Much like in the original movie, the person growing the most is surprisingly not the kids, but Gordon Bombay, who suddenly finds himself thrust into a world of sponsors who love him when he wins but turn their back as soon as he loses, while he also finds himself suddenly among the cream of the crop in LA and spending to much time at sponsor events rather than prepping the team, leading to a damning loss against Iceland which he reacts badly to. Though the character of Hans doesn’t appear in this movie, his “brother” Jan fills the exact same role, helping Gordon to see the mistakes he has made and sort himself out in time to earn the team’s trust back and get the win in the big game playing fun hockey. This is hinted at almost immediately, with the opening sequence flashing between Gordan as a child skating on the pond behind his house and Bombay playing in the minors and being on route to the NHL until he receives a career-ending injury. In this opening, we hear Gordon’s father tell him “No matter how far you go, don’t forget your home” and when you combine the orange colour palette for this moment with the colour palette later in the movie as Bombay goes skating at sunset in LA to get his head back after reaching his low point, it’s clear that this is Bombay learning his lesson.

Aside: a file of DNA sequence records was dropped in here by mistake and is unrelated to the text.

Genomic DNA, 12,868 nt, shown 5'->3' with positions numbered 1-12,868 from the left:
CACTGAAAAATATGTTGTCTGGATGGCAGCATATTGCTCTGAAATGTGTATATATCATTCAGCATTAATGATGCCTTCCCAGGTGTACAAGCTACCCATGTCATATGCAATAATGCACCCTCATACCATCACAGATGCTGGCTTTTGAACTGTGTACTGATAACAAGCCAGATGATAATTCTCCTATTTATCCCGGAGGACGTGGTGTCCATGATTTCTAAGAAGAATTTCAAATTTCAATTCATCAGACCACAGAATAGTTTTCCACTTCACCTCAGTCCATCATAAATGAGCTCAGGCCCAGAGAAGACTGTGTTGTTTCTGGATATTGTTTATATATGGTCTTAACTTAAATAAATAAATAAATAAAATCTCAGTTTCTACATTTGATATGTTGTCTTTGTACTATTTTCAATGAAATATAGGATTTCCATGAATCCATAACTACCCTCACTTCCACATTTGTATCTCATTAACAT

Of course, the Ducks still play a key role, but it is an interesting situation. While Charlie still feels like the heart of the team, he is given much less weighting in this one—his role as the heart of the team really being shown by being the one to round up the Ducks and to drop out in order to open up a roster spot for Banks in the final—as we are introduced to a number of new characters, who have to be given time to bed in and grow themselves. While some of these characters are effectively replacements for Ducks who didn’t return—Ken Wu taking over from Tammy Duncan as the figure skater in the team—many provide a new dynamic, like Dean Portman bringing in another physical, confrontational edge to pair with Fulton Reed, while Russ Tyler’s knucklepuck is a fun variation on Fulton’s slapshot from the first film. What this does mean though is that some characters don’t get as much time as they properly deserve, with Guy Germaine especially falling foul in this movie.

One player who does really benefit though is that of Adam Banks, the best player on the team, who seems to take on a bit of the role Charlie had in the first movie, as a surrogate son for Bombay, and he and Emilio Estevez share a wonderful scene that I had to mention, as Bombay is forced to bench banks due to injury, and does a great job of talking to him and realising that being benched will not be the end of the world and realising what is important.

What probably doesn’t help the situation of giving all the team enough time is a couple of moments that feel really out of place, with Bombay going on a date with the Iceland team’s trainer after one very quick meeting that was nothing more than an introduction, only for them to not have any more interactions together in the movie and for her to be firmly sided with Iceland for the rest of the movie, while following this we get a few hints of a budding romance between Bombay and team tutor Michelle McKay. Neither of these relationships has any payoff—besides the date with Maria helping fuel the team’s distrust in him—and I can’t help feel that these moments could have been removed in favour of more time with some of the Ducks.